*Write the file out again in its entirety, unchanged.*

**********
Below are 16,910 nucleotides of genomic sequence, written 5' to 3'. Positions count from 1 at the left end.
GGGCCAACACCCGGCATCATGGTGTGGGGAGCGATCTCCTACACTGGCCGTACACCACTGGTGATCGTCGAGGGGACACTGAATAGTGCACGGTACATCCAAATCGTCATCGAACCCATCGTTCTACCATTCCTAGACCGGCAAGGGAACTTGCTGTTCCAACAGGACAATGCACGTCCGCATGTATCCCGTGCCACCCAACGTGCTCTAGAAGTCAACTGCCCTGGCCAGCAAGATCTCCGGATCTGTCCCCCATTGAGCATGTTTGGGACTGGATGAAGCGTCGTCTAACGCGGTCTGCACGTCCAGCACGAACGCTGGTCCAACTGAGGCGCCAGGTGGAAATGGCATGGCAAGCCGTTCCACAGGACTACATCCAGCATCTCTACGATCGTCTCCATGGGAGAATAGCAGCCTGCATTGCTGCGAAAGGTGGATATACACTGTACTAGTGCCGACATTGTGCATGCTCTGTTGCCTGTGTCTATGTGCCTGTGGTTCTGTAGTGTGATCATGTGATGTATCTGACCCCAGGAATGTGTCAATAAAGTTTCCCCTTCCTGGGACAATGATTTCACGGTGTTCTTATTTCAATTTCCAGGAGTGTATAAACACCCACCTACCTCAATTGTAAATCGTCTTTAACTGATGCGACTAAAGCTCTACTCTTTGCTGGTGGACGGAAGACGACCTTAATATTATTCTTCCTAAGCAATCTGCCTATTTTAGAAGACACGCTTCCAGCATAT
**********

Below are 16,910 nucleotides of genomic sequence, written 5' to 3'. Positions count from 1 at the left end.
GGGCCAACACCCGGCATCATGGTGTGGGGAGCGATCTCCTACACTGGCCGTACACCACTGGTGATCGTCGAGGGGACACTGAATAGTGCACGGTACATCCAAATCGTCATCGAACCCATCGTTCTACCATTCCTAGACCGGCAAGGGAACTTGCTGTTCCAACAGGACAATGCACGTCCGCATGTATCCCGTGCCACCCAACGTGCTCTAGAAGTCAACTGCCCTGGCCAGCAAGATCTCCGGATCTGTCCCCCATTGAGCATGTTTGGGACTGGATGAAGCGTCGTCTAACGCGGTCTGCACGTCCAGCACGAACGCTGGTCCAACTGAGGCGCCAGGTGGAAATGGCATGGCAAGCCGTTCCACAGGACTACATCCAGCATCTCTACGATCGTCTCCATGGGAGAATAGCAGCCTGCATTGCTGCGAAAGGTGGATATACACTGTACTAGTGCCGACATTGTGCATGCTCTGTTGCCTGTGTCTATGTGCCTGTGGTTCTGTAGTGTGATCATGTGATGTATCTGACCCCAGGAATGTGTCAATAAAGTTTCCCCTTCCTGGGACAATGATTTCACGGTGTTCTTATTTCAATTTCCAGGAGTGTATAAACACCCACCTACCTCAATTGTAAATCGTCTTTAACTGATGCGACTAAAGCTCTACTCTTTGCTGGTGGACGGAAGACGACCTTAATATTATTCTTCCTAAGCAATCTGCCTATTTTAGAAGACACGCTTCCAGCATAT